November 14, 2019

In a recent Inc. survey of more than 600 women, nearly 56 percent had experienced some form of discrimination or harassment in their capacity as business owners.

The #MeToo movement over the last couple of years has emboldened women to speak up about the microaggressions and discrimination they experience at work. In the joint Fast Company and Inc. 2019 State of Women in Entrepreneurship survey of more than 600 female founders, nearly 56 percent had experienced some form of discrimination or harassment in their capacity as business owners.

At the same time, the survey revealed many women are conflicted about how best to deal with subtle, pervasive discrimination. Of the women who reported experiencing such harassment or other incidents at work, 45 percent said they took no formal action in response. Inappropriate comments, such as the ones directed at Young, may not necessarily break a law, even though they're frustrating and out of line.

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What the post-#MeToo numbers don't reveal

In the workforce at large, the number of people taking legal action against discrimination has gone up post-#MeToo. According to the Equal Employment Opportunity Commission, the federal agency responsible for enforcing civil rights laws, lawsuits involving workplace discrimination on the basis of sex, race, and religion went up almost 146 percent between 2016 and 2018. Forty-six cases were filed in 2016 compared to 111 last year.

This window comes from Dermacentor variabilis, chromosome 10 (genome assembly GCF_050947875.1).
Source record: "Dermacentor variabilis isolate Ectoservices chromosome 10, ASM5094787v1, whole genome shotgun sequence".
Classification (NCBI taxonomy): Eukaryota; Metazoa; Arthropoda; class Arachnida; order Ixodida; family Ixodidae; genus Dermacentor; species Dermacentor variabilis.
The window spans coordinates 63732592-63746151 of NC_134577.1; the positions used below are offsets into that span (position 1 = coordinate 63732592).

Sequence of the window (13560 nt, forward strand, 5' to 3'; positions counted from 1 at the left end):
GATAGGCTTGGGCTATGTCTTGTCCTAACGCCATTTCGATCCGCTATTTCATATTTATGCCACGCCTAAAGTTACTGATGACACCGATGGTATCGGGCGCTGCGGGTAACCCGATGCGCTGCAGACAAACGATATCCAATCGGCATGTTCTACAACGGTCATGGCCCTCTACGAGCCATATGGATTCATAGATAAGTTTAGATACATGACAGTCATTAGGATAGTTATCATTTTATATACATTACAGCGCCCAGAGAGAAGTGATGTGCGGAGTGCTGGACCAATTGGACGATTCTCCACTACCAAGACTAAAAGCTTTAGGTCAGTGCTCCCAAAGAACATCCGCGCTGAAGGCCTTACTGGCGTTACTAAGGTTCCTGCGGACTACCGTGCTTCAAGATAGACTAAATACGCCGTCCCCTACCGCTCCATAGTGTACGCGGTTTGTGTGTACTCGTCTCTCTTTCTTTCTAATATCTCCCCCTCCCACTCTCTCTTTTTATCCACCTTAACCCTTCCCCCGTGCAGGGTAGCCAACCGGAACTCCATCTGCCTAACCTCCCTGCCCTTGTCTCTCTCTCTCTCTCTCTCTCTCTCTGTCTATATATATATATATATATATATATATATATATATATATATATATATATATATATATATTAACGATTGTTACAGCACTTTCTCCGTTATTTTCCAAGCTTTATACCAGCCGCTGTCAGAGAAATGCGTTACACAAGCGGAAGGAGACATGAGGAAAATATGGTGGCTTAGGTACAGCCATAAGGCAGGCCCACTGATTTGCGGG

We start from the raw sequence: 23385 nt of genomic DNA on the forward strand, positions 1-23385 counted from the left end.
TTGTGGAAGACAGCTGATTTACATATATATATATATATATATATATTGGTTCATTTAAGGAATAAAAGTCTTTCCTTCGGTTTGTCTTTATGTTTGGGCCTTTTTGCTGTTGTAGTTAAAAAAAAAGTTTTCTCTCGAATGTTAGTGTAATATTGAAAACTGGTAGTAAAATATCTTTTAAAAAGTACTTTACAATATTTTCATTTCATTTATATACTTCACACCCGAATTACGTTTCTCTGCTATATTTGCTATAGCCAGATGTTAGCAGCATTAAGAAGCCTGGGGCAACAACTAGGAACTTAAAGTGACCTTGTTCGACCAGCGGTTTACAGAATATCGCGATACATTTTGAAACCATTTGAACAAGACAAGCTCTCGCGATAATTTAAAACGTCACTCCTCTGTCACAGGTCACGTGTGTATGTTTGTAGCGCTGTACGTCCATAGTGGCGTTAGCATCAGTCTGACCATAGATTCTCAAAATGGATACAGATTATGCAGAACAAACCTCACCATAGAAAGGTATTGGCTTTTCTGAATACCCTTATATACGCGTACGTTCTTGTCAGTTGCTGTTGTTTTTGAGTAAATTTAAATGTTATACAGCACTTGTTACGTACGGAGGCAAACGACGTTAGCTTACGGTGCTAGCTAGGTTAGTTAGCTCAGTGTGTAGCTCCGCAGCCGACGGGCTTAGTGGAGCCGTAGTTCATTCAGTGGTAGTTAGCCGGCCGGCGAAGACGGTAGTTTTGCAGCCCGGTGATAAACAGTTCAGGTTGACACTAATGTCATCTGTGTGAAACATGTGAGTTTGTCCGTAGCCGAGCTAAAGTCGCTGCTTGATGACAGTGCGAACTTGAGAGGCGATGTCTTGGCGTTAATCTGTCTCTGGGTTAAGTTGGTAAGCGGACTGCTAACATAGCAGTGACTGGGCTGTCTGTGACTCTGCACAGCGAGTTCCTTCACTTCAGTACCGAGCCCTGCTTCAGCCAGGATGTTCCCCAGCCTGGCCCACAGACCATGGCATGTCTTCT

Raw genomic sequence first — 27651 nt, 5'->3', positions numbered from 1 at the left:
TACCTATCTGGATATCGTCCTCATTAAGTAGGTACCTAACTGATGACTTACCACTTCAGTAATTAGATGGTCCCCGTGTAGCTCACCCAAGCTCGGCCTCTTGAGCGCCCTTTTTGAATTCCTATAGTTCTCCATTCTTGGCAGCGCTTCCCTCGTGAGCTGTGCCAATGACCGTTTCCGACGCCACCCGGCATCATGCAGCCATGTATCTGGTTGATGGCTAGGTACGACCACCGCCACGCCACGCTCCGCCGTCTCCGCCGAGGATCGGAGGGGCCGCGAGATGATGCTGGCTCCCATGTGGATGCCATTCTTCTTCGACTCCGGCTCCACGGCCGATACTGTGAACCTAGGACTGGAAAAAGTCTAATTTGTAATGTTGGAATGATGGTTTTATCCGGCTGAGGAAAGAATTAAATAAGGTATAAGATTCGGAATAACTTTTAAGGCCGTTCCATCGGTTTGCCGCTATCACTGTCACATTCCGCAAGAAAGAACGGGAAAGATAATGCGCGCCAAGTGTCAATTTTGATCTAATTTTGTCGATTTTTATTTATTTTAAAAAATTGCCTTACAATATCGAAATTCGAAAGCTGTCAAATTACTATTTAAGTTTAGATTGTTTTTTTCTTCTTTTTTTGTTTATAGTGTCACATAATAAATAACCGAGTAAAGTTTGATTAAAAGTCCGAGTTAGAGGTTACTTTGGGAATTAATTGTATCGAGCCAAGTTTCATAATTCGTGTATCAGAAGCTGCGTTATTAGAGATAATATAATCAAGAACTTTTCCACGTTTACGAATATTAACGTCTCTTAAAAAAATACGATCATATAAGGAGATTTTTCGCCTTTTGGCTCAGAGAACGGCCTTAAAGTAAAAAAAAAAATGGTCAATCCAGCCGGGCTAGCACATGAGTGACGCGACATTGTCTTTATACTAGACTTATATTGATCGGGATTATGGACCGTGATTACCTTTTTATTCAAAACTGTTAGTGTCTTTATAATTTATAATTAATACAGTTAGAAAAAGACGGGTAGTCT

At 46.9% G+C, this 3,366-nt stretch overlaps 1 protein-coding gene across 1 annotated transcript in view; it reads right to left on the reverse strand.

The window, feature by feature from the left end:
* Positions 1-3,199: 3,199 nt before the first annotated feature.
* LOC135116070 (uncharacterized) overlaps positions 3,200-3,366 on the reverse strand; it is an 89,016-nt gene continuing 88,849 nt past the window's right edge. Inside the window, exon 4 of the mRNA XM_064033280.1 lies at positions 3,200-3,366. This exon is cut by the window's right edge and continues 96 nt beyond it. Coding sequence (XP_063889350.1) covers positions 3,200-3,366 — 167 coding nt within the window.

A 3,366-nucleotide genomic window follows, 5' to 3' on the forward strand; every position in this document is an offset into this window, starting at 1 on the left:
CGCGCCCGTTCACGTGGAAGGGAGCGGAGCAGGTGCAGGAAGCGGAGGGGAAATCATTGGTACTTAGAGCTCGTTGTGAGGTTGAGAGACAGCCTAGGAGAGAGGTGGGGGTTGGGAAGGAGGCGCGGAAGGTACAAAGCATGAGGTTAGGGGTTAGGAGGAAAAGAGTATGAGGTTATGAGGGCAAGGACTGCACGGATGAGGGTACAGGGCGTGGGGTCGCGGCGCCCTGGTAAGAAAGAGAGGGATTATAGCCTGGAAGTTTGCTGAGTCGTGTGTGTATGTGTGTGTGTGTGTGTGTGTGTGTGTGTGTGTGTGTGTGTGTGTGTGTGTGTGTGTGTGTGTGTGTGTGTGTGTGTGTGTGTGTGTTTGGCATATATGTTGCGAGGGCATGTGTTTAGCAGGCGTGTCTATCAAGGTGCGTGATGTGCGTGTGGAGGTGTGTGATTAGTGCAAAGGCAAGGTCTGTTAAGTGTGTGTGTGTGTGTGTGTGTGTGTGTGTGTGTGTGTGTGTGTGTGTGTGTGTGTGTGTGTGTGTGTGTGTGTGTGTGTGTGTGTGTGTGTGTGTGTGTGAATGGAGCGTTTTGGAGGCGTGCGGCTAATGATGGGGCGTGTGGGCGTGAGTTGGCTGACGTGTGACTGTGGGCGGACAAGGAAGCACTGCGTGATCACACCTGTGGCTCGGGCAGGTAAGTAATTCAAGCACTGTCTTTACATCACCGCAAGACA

Even so, women typically do not report microaggressions, however frequently they experience them at work. They might fear the consequences of speaking up or worry they won't be taken seriously, says Kalpana Kotagal, partner at Cohen, Milstein, Sellers & Toll, who represents workers in class action lawsuits. It's also a legal grey area: if you're subtly undermined in a meeting, did someone break the law?

Of the women Inc. surveyed, more than 90 percent of them said that they experienced discrimination for being a woman founder. Why don't they report it? The behavior is so common, say some founders, that focusing on it would take valuable time and attention away from what they'd rather be doing: building their companies

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